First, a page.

Too often, people equate customer service with customer experience. Saying that the customer service department is responsible for customer experience is like saying the emergency room is responsible for health care.
Indeed, just as people bear some responsibility for their own health, customers should shoulder some of the burden for creating good customer experiences. We've written before that "the customer is only right provided he or she is the right customer for you." Since everyone is someone's customer, it's good to be reminded of your responsibility when you are on the other end.
A vivid reminder of the customer's role in creating a positive experience came on a recent visit one of us made to our general practitioner, when an errant patient showed up trying to get an appointment. Some background: Two years ago, the name doctors in this Manhattan practice (to which we both happen to belong) went to a concierge model. Because these two doctors have limited their practice to a smaller number of patients, they can devote more time and attention to the patients who opted in.
For a sum that's somewhere between modest and outrageous, you're promised pretty much 24/7, 365-access to your primary physician--by phone, text, email, or Skype (it's unclear how much or if the doctors sleep). You also get same-day appointments, and dedicated staff that handles scheduling, insurance issues, prescription requests, referrals, and the like.
But that's what you get if you've paid the extra fee, as we both have. As fee-paying patients, it's alternately amusing and annoying to hear: "I'm a patient of Dr. X. I was here about six months ago. He's the only doctor I ever see, and I had trouble making an appointment on the phone."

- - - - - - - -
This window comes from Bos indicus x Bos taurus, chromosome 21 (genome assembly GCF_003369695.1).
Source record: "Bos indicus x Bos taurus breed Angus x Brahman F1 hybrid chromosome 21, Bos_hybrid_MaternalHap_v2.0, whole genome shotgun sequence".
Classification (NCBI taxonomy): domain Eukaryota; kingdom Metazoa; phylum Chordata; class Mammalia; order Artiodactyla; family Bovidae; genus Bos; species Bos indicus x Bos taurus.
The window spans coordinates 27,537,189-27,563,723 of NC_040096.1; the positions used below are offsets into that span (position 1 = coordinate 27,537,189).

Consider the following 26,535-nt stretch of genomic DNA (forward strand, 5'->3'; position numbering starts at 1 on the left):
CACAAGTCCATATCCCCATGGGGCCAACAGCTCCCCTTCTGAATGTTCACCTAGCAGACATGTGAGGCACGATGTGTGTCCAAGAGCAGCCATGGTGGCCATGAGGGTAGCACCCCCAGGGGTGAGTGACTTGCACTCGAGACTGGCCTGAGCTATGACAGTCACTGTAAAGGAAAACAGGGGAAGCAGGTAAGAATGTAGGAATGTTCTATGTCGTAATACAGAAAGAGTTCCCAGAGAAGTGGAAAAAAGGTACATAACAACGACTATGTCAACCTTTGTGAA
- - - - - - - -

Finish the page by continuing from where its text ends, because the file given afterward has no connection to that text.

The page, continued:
Said the very professional admin: "Dr. X now has a concierge practice. I don't see you registered as part of that, and he has been doing this for two years now. And I don't show your having seen anyone in the practice six months ago."
Countered the man, clearly annoyed at having been caught in a couple of fibs, "Well, I don't see why I can't see him if he accepts my insurance."
The admin stood her ground, with patience and equanimity, and the would-be patient huffed and puffed his way out the door. The admin was absolutely right, because the would-be patient was a bad customer, patient, client--and the wrong one for this practice.
And lest you think these doctors are uncaring or only interested in making a buck--not true. To keep the large, comprehensive practice afloat, the concierge model proved to be an economic necessity.
How do you avoid being the person who gets called out in a column for their bad behavior? Here five ways that as a customer, you can contribute to creating a good customer experience:
- Don't ask for more than you paid for. Businesses and practices have to segment customers. You can't expect Dover sole if you ordered the fish and chips.
- Be informed. Know what you are entitled to under whatever agreement is in place.
- Be empathetic. Empathy is at the heart of design thinking and service design. Before you ask for or expect something you haven't paid for, think about how you behave when customers or clients want more - too much - from you.
- Be clear about what you want, why you are disappointed, what you expect, and what makes you think you are entitled to something you didn't get.
- Be nice. Chances are the person you are dealing with isn't trying to screw you over (and if he or she is, well, being nice may be the most disarming thing you can do). You can always work your way up to being difficult. It's much harder to walk it back.
Following the rules for being a good customer is more than good karma. It's also a great way to learn about how to design better experiences for the customers who are right for you.